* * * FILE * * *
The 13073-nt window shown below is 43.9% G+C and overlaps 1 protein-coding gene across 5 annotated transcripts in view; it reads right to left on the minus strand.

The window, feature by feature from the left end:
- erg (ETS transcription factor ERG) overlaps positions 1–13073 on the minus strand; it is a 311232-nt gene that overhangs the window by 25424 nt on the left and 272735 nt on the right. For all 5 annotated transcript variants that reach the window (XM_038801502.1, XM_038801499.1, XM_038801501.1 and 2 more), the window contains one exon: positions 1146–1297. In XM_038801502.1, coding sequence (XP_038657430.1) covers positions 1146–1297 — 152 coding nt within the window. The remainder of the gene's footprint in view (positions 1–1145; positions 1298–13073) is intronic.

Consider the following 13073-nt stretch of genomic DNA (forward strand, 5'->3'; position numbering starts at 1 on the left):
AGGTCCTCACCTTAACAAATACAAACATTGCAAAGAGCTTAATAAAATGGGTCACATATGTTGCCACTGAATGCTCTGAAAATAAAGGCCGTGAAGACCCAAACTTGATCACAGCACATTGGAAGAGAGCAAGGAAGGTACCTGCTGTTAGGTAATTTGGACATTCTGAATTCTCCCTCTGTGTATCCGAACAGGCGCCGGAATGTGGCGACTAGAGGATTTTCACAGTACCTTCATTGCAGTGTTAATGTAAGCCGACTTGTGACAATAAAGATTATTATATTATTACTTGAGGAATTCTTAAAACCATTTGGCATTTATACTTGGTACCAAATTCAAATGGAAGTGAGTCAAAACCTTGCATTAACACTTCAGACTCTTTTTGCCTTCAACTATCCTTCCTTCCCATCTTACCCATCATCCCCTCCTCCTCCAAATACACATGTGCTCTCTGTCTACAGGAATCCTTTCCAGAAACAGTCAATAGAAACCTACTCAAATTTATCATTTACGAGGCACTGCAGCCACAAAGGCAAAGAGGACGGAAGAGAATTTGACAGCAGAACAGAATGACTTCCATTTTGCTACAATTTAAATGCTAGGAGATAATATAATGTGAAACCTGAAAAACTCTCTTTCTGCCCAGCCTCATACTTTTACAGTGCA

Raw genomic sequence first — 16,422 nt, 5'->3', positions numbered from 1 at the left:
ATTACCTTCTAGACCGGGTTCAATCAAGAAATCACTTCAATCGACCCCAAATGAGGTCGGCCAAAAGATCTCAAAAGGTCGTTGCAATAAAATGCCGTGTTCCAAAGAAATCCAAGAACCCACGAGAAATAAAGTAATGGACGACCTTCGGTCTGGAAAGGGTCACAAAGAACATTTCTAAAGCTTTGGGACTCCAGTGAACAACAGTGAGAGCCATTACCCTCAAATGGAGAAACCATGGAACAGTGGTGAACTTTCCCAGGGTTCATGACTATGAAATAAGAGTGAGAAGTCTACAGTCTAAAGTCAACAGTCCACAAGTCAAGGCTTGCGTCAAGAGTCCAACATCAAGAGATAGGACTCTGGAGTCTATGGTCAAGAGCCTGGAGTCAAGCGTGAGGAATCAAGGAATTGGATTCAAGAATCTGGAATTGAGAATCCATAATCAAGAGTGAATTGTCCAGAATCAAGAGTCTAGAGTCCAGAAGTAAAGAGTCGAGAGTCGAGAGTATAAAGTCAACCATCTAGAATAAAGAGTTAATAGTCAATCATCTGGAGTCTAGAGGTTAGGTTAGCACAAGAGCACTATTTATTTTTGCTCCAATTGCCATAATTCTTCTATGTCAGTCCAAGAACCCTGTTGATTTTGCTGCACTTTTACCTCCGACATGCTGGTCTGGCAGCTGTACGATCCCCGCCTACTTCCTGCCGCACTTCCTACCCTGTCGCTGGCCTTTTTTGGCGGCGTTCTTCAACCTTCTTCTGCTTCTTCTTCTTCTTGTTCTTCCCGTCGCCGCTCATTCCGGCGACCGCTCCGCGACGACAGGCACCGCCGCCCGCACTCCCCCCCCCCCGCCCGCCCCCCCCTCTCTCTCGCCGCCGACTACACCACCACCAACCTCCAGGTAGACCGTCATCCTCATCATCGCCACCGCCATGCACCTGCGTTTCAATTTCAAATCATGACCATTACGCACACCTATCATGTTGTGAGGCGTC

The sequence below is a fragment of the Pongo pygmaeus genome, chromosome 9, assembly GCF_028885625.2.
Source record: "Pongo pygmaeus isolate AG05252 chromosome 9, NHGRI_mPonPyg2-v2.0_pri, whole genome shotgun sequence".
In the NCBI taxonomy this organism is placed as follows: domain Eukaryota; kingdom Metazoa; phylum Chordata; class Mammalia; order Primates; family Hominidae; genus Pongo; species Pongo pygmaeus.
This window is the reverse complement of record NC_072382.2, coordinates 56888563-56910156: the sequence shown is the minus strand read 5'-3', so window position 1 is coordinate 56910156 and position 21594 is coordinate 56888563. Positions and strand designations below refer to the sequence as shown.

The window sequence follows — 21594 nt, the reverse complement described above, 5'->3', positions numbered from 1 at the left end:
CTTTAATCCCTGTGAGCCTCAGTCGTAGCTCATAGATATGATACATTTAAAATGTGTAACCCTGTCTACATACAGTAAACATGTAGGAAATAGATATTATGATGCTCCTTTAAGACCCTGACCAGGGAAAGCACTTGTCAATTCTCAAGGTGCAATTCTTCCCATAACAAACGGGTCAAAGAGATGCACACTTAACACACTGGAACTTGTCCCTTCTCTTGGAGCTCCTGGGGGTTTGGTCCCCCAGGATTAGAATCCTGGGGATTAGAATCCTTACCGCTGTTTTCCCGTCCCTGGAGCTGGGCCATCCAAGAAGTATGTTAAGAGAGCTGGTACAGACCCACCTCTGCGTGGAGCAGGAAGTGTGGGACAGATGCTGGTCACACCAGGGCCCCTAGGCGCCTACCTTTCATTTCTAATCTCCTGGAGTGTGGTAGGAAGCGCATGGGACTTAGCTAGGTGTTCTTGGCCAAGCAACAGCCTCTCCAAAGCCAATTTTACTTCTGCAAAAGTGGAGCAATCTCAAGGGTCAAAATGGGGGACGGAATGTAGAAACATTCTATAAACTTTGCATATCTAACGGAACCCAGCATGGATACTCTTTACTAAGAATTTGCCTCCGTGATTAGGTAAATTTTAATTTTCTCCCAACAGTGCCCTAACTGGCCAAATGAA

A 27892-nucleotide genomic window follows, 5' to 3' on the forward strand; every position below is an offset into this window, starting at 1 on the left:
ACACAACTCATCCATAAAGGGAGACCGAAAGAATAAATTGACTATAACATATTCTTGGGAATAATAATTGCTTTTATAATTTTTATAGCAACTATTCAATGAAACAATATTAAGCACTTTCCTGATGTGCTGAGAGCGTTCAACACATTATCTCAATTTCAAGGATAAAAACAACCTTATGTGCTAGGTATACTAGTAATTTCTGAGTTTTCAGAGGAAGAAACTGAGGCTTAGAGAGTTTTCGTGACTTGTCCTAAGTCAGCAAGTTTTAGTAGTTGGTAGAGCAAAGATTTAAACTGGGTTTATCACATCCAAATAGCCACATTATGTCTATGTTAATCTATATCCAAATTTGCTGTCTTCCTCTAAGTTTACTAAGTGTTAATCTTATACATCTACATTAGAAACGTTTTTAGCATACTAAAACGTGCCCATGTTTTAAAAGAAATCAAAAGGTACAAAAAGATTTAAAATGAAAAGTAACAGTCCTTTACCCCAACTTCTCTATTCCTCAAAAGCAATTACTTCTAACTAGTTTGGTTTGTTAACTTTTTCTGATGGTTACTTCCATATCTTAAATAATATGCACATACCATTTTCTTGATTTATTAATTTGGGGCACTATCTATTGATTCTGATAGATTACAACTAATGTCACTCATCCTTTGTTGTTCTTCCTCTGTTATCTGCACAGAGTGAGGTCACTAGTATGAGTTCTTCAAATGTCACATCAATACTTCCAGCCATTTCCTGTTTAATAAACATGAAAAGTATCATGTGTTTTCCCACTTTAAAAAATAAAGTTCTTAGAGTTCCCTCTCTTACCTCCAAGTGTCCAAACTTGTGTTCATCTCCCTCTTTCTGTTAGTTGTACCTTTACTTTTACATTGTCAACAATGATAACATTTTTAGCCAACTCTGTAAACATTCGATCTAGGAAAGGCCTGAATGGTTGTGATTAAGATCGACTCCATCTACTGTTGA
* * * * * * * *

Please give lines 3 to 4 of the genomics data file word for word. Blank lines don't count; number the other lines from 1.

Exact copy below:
- erg (ETS transcription factor ERG) overlaps positions 1–13073 on the minus strand; it is a 311232-nt gene that overhangs the window by 25424 nt on the left and 272735 nt on the right. For all 5 annotated transcript variants that reach the window (XM_038801502.1, XM_038801499.1, XM_038801501.1 and 2 more), the window contains one exon: positions 1146–1297. In XM_038801502.1, coding sequence (XP_038657430.1) covers positions 1146–1297 — 152 coding nt within the window. The remainder of the gene's footprint in view (positions 1–1145; positions 1298–13073) is intronic.

Consider the following 13073-nt stretch of genomic DNA (forward strand, 5'->3'; position numbering starts at 1 on the left):